Column: I was humbled, to say the leastOn Sunday, I took a little drive down to Montgomery. My destination was the Montgomery American Legion Post 79, where I was going to have lunch with a bunch of past presidents of the American Legion Auxiliary.
By: Michelle Leonard, The Farmington Independent
On Sunday, I took a little drive down to Montgomery. My destination was the Montgomery American Legion Post 79, where I was going to have lunch with a bunch of past presidents of the American Legion Auxiliary.
I stepped down as president of the Farmington American Legion Auxiliary Unit 189 earlier this year, after holding that position for three years, because I no longer live in Farmington, and because I’m now an officer in the Third District. Farmington is part of the Third District of the Department of Minnesota American Legion Auxiliary.
Over the past going-on-four years, I’ve developed several new friendships with wonderful women who, like me, share a desire to serve veterans, our military and their families. These gals are from other communities, other American Legion Auxiliaries, in the Third District – places like Shakopee, Chaska, Nicollet, Cannon Falls and New Prague.
When I go to Third District events, I’m always so amazed at the enthusiasm and passion of the women within the district. Some units around the Third District, and even the state of Minnesota, are able to do things thanks to women who want to be involved in programs that benefit veterans.
Well, there I was Sunday, at a Past President social for unit presidents. I was probably the newest of the past presidents, having officially stepped down only three weeks ago.
I was surrounded by a room full of women who had dedicated years and years to the American Legion Auxiliary. I was humbled, to say the least.
After our dinner the hostess of the event asked each of us to stand up, say who we were, where we were from, and when we served as presidents of our respective units. I listened as, table by table, these gals stood up to talk about their terms as president of their units. More than a few of them accepted the president post several years ago, and have just continued because dwindling membership and participation has left their units without someone to take over. Many of them took the position two and three different times over their years with the American Legion Auxiliary.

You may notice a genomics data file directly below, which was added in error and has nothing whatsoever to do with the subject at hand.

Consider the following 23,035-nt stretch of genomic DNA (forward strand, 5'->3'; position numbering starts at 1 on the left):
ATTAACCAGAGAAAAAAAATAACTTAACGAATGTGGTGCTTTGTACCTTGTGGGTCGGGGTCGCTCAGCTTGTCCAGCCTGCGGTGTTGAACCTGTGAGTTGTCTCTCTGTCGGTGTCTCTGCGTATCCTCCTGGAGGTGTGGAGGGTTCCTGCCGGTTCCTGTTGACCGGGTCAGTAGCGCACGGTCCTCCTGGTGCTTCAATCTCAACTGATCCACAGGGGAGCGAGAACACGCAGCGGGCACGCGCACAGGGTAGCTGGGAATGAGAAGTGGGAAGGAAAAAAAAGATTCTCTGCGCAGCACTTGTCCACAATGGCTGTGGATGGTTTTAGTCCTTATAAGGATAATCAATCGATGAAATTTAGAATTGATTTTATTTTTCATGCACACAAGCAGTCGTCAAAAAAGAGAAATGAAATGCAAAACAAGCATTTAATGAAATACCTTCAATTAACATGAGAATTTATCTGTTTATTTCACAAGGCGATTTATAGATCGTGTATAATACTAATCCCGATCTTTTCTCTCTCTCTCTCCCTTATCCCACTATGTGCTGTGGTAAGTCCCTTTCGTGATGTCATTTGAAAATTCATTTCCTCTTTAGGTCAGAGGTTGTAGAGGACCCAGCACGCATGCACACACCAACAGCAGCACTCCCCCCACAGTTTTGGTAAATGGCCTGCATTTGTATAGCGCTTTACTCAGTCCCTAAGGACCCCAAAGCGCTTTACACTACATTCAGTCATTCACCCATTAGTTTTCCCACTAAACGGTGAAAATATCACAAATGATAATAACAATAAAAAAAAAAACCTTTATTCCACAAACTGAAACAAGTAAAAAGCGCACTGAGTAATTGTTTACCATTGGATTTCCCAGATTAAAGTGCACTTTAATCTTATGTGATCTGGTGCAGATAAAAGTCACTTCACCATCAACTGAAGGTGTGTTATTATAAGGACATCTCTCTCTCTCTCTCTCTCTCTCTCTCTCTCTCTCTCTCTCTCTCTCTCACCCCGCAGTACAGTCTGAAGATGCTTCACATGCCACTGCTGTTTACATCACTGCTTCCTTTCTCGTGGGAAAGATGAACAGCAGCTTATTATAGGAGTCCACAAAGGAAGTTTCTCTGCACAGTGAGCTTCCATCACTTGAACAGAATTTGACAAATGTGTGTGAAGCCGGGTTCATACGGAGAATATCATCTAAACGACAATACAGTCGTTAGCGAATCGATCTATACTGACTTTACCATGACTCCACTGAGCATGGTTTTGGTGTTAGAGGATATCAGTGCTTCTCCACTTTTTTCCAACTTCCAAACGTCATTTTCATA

And then, there were the women who have been members for 50 and 60 years. One gal couldn’t remember exactly when she had been president – it was somewhere around 1957. A couple more were president of their units in 1967 – the year I was born.
I know that around Farmington, some of our members have been in the organization for decades. They were World War II and Korean War brides. But there, surrounded by 50-some women, it really sunk in to me just how dedicated the women in the American Legion Auxiliary are to the organization. I have some pretty big shoes to fill, to be sure.
The Farmington American Legion family has had a pretty rough year. The bankruptcy a year ago followed by the sale of the Post home has presented a fair number of challenges to our organization.
While I don’t know a whole lot about what’s happening with the American Legion members or the Sons of the American Legion, I do know that Farmington’s American Legion Auxiliary is taking things step by step this year. We plan to take things slowly, ease in a new president, and just do what we can, when we can, for our veterans and our community.
And after Sunday, I’ve come to understand there are many, many ladies out there who are ready to give advice, assistance and guidance whenever we need it. It’s nice to have a support network like that.